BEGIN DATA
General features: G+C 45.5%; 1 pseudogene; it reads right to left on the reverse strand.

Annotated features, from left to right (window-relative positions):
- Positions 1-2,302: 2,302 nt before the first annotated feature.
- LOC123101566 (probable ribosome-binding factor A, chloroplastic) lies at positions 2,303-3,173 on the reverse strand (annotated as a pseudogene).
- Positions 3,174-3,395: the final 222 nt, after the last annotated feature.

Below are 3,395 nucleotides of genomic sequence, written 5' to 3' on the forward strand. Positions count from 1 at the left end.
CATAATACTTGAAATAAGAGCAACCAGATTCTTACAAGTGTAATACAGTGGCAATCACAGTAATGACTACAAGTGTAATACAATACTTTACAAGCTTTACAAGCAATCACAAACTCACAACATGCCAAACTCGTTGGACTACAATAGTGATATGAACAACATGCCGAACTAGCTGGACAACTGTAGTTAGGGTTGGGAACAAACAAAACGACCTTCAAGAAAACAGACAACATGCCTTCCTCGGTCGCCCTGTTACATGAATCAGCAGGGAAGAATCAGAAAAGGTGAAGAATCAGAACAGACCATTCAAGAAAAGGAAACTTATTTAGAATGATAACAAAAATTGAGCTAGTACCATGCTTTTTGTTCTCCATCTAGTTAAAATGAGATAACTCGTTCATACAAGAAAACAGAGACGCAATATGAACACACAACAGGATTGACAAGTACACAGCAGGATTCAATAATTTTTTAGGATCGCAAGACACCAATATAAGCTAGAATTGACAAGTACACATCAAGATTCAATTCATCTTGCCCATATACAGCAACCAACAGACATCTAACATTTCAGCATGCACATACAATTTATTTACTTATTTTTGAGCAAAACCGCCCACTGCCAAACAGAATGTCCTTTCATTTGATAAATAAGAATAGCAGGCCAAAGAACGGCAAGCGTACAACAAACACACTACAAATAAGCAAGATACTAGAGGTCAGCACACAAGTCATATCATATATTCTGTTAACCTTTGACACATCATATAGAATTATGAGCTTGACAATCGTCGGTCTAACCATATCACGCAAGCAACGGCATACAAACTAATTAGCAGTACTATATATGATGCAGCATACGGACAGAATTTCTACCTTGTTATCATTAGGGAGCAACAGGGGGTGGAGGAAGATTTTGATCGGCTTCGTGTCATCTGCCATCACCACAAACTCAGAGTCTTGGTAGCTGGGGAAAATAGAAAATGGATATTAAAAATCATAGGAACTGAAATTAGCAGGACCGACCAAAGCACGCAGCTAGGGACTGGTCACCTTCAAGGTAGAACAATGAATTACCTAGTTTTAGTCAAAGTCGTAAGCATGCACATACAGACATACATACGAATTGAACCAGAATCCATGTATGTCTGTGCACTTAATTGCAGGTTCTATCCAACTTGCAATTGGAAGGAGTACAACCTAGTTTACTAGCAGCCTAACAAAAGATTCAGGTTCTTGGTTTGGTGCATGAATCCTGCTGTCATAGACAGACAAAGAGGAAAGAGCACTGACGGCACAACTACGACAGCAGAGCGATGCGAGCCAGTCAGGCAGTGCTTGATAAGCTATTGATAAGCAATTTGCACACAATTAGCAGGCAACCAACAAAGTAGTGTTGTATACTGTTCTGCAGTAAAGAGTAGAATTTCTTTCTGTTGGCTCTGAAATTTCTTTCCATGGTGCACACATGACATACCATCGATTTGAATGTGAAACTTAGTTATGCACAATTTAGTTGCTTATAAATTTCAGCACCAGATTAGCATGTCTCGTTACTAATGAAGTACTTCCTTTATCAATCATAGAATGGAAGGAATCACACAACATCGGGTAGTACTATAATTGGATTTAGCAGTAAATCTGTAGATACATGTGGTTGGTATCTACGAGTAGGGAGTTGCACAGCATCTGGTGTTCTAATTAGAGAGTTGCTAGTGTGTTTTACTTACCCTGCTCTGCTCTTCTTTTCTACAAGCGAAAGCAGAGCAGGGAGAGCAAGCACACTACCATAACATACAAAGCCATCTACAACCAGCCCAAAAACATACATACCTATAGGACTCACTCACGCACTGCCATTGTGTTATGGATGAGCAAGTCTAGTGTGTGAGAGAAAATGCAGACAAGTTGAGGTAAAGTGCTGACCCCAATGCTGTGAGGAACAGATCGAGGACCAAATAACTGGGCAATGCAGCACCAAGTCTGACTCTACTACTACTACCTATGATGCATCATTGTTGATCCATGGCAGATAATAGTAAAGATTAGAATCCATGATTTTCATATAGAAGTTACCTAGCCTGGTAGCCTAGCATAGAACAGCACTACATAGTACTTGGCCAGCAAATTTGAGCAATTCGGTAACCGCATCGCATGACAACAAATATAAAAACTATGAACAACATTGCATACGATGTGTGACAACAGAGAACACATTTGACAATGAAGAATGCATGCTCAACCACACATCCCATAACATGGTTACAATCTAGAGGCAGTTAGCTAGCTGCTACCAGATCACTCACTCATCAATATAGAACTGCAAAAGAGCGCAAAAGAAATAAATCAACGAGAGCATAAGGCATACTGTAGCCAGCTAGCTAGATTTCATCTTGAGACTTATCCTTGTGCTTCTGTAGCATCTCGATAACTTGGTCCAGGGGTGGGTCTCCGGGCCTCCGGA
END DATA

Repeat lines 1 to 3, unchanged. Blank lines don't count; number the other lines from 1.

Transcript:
General features: G+C 45.5%; 1 pseudogene; it reads right to left on the reverse strand.

Annotated features, from left to right (window-relative positions):
- Positions 1-2,302: 2,302 nt before the first annotated feature.